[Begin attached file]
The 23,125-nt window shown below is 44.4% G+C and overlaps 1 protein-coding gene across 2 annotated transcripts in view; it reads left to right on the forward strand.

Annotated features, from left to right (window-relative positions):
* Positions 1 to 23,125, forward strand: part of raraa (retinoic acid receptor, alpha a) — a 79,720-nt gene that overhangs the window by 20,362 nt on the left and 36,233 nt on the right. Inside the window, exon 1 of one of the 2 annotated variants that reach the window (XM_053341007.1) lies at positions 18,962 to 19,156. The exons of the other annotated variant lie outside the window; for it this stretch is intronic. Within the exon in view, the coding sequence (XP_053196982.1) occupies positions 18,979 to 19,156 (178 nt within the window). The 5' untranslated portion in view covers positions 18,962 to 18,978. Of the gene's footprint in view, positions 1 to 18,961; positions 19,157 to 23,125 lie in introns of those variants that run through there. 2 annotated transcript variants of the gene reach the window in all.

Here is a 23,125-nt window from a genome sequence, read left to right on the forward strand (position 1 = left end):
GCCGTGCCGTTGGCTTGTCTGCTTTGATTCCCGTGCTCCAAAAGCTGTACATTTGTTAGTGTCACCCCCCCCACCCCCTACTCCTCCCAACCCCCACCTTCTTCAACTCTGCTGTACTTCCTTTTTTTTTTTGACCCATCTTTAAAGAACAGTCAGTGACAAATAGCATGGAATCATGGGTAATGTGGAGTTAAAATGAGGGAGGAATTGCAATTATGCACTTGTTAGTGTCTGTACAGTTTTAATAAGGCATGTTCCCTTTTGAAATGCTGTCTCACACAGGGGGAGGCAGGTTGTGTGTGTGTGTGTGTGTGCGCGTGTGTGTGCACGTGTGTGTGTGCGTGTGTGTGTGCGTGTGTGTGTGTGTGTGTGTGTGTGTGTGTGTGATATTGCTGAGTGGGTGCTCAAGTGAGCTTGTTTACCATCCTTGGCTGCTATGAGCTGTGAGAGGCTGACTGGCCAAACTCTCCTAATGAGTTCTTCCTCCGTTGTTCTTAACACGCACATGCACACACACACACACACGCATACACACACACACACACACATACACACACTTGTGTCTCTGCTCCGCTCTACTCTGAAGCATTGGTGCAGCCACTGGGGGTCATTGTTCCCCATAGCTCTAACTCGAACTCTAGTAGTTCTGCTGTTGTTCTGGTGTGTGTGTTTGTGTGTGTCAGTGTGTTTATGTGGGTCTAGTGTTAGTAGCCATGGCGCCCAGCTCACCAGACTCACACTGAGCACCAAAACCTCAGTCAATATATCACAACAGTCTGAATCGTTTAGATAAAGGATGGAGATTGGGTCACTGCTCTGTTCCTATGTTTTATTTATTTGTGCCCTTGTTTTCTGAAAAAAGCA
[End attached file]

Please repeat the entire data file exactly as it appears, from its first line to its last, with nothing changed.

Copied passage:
The 23,125-nt window shown below is 44.4% G+C and overlaps 1 protein-coding gene across 2 annotated transcripts in view; it reads left to right on the forward strand.

Annotated features, from left to right (window-relative positions):
* Positions 1 to 23,125, forward strand: part of raraa (retinoic acid receptor, alpha a) — a 79,720-nt gene that overhangs the window by 20,362 nt on the left and 36,233 nt on the right. Inside the window, exon 1 of one of the 2 annotated variants that reach the window (XM_053341007.1) lies at positions 18,962 to 19,156. The exons of the other annotated variant lie outside the window; for it this stretch is intronic. Within the exon in view, the coding sequence (XP_053196982.1) occupies positions 18,979 to 19,156 (178 nt within the window). The 5' untranslated portion in view covers positions 18,962 to 18,978. Of the gene's footprint in view, positions 1 to 18,961; positions 19,157 to 23,125 lie in introns of those variants that run through there. 2 annotated transcript variants of the gene reach the window in all.

Here is a 23,125-nt window from a genome sequence, read left to right on the forward strand (position 1 = left end):
GCCGTGCCGTTGGCTTGTCTGCTTTGATTCCCGTGCTCCAAAAGCTGTACATTTGTTAGTGTCACCCCCCCCACCCCCTACTCCTCCCAACCCCCACCTTCTTCAACTCTGCTGTACTTCCTTTTTTTTTTTGACCCATCTTTAAAGAACAGTCAGTGACAAATAGCATGGAATCATGGGTAATGTGGAGTTAAAATGAGGGAGGAATTGCAATTATGCACTTGTTAGTGTCTGTACAGTTTTAATAAGGCATGTTCCCTTTTGAAATGCTGTCTCACACAGGGGGAGGCAGGTTGTGTGTGTGTGTGTGTGTGCGCGTGTGTGTGCACGTGTGTGTGTGCGTGTGTGTGTGCGTGTGTGTGTGTGTGTGTGTGTGTGTGTGTGTGATATTGCTGAGTGGGTGCTCAAGTGAGCTTGTTTACCATCCTTGGCTGCTATGAGCTGTGAGAGGCTGACTGGCCAAACTCTCCTAATGAGTTCTTCCTCCGTTGTTCTTAACACGCACATGCACACACACACACACACGCATACACACACACACACACACATACACACACTTGTGTCTCTGCTCCGCTCTACTCTGAAGCATTGGTGCAGCCACTGGGGGTCATTGTTCCCCATAGCTCTAACTCGAACTCTAGTAGTTCTGCTGTTGTTCTGGTGTGTGTGTTTGTGTGTGTCAGTGTGTTTATGTGGGTCTAGTGTTAGTAGCCATGGCGCCCAGCTCACCAGACTCACACTGAGCACCAAAACCTCAGTCAATATATCACAACAGTCTGAATCGTTTAGATAAAGGATGGAGATTGGGTCACTGCTCTGTTCCTATGTTTTATTTATTTGTGCCCTTGTTTTCTGAAAAAAGCA